Central Park Band Concert

Event Information

Central Park Mall

Harvey Bradley Dodworth

Event Type:

Record Information


Last Updated:
4 April 2020

Performance Date(s) and Time(s)

14 Jul 1866, 4:00 PM

Program Details

Conradi: Tour of Europe Synopsis:—Departure from Berlin by rail. Austria—(postilion sounds). Switzerland—(Ranz des Vaches Tyrolienne &c.). Italy—(Tarantella—Viva l’Italia). France—(Partant pour la Syrie). Spain—(Bolero, Gitano, &c.). On the sea. A storm. Scotland, England, Prussia, Poland, Hungary, and back to Berlin, potpourri of European national airs

Performers and/or Works Performed

Composer(s): Burkhardt
aka Masaniello; Mute Girl of Portici; Stumme von Portici
Composer(s): Auber
aka Clock
Composer(s): Arditi
Composer(s): Gounod
aka Musical tour of Europe
Composer(s): Conradi
aka Prophete. Coronation march; Grand processional march; Krönungsmarsch; Crowning march
Composer(s): Meyerbeer
aka Epidosde de huit; Episode of a night in Paris; Patrol
Composer(s): Kourakin
Composer(s): Coote (1807-1879)
Composer(s): Griffin
Composer(s): Dodworth
aka Coricola
Composer(s): Grau


Announcement: New York Post, 13 July 1866, 2.
Announcement: New York Herald, 14 July 1866, 4.

gives program 

Announcement: New-York Daily Tribune, 14 July 1866, 5.
Announcement: New-Yorker Staats-Zeitung und Herold, 14 July 1866.

Program listed.

Review: New York Herald, 15 July 1866, 5.

          “Mr. Dodworth presented quite an attractive programme to the numerous visitors of the Park yesterday” [list of works performed] The Tour of Europe is a pretty and ingenious pot pourri of European national airs. The tourist is supposed to start from Berlin by rail, the locomotive being represented by the usual clashing of the cymbals, accompanying a light trifling sort of galop, which might be profitably left out. Arriving in the Austrian dominions, he compliments the Kaiser with a few bars of the National Anthem, and is succeeded by the horn and whip of the postilion. The Tyrolienne, Ranz des Vaches, &c, bring him through the Tyrol and Switzerland, and a ridiculous imitation of a tarantella , with the stirring Viva l’Italia, reveal the sunny shores of Italy to him. Next follows one of the most beautiful national melodies ever composed, the French Partant pour la Syrie. The sound of the castanets and the sparkling bolero and Gitano bring the traveller across the Pyrenees to the land of the Cid and Don Quixotte. Embarking for Scotland on the ever boisterous Bay of Biscay, the ominous groans of the bass instruments and rattling of the tenor drum denoted a storm, which, at last, convulsed the entire pagoda, and scared several juveniles who had ventured inside the forbidden precincts of the rope despite the stern policemen around. Mr. Dodworth having piloted the traveller and his band through the storms, the musical tourist tarries awhile in the ‘land o’ cakes,’ hears further south the oft-repeated boast that Brittania rules waves, passes through Prussia, Poland and Hungary, and finally takes the ‘back track’ for Berlin. And so ends Conradi’s Tour of Europe. There are many better and many worse ideas of such a subject. The whole piece was like Prussia itself on the map, full of straggling dependencies.  It reminded us irresistibly of the traditional coat of a used up gentleman, composed of pieces of every hue and pattern. The march from the Prophet was spoiled by being too weak, its massive grand and spirited theme being entrusted alternately to a couple of brass and reed instruments. It was but a hollow echo of the Prophet march that we have been accustomed to. The episode of a Night in Paris is very good, the patrol making their rounds, and discovering at every corner new themes for which Kourakin deserves some credit.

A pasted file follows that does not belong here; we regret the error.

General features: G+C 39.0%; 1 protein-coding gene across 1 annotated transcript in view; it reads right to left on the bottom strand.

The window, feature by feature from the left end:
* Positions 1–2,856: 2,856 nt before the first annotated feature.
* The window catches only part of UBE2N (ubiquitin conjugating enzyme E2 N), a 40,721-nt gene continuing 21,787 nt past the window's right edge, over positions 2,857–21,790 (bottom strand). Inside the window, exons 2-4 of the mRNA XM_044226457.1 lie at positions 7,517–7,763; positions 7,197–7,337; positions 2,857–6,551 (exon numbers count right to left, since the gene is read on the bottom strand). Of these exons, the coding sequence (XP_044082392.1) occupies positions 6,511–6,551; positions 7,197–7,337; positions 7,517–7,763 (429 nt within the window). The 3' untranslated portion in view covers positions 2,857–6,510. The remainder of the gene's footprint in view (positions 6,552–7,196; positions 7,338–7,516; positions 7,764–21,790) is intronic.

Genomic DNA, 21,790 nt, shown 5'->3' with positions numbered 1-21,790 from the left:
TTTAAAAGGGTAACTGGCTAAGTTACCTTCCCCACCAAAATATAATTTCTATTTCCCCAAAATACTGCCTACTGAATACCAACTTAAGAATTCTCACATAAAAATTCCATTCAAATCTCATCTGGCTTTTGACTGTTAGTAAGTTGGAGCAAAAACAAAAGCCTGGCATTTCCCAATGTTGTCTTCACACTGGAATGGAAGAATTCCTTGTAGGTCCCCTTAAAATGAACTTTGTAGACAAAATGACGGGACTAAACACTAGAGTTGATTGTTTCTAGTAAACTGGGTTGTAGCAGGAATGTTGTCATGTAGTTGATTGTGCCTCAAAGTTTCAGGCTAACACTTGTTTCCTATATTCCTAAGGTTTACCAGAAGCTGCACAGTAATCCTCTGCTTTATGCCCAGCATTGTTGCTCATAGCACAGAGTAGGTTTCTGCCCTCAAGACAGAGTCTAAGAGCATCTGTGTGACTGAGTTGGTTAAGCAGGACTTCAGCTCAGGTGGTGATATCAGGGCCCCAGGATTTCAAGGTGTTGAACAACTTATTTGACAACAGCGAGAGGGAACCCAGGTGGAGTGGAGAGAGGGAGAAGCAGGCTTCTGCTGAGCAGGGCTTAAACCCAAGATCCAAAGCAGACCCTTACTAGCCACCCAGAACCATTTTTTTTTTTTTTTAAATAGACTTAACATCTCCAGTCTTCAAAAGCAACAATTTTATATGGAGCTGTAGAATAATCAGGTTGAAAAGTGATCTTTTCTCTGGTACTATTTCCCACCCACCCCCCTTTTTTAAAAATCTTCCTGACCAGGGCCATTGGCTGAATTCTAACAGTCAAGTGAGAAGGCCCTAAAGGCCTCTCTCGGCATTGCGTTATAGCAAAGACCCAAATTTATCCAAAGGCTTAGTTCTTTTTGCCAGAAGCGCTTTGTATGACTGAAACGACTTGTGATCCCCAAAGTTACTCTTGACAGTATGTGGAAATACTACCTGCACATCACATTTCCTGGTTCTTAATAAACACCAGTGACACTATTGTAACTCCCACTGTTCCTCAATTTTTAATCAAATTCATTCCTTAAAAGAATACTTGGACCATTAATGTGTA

The Park Commissioners have done a great deal with their domain, and that, too, is a short time. If they would only add to the Mall, or its vicinity some establishment in the hotel line, where the numerous visitors could adequately supply the inner man they would render those Saturday concerts still more attractive.  People who run the gauntlet of the cars on their way to the Park like to combine a feast of music with something substantial and less intellectual. The arsenal, too, is in its infancy. There should be Zoological Gardens in the Park, like what they have in Europe, and the Art Museum would by much benefitted if there were less colossal humbugs and more real art in it. Among the thousand visitors there yesterday, we noticed a large proportion of the Ethiopian element.  The ambrosial wool of the down town barber glistened in the scorching rays of the sun, and the formidably developed mouth of his dusky charmer grinned a complaisant assent to his amatory compliments. On the Mall were the usual array of pretty faces, distracting curls, indescribable hats and the latest summer toilettes, according to Le Follet. There were comparatively few carriages on the drive. The number of visitors to the Park this summer is greatly in excess of that of previous years. The concerts are always well attended, the thermometer and the cars to the contrary notwithstanding.”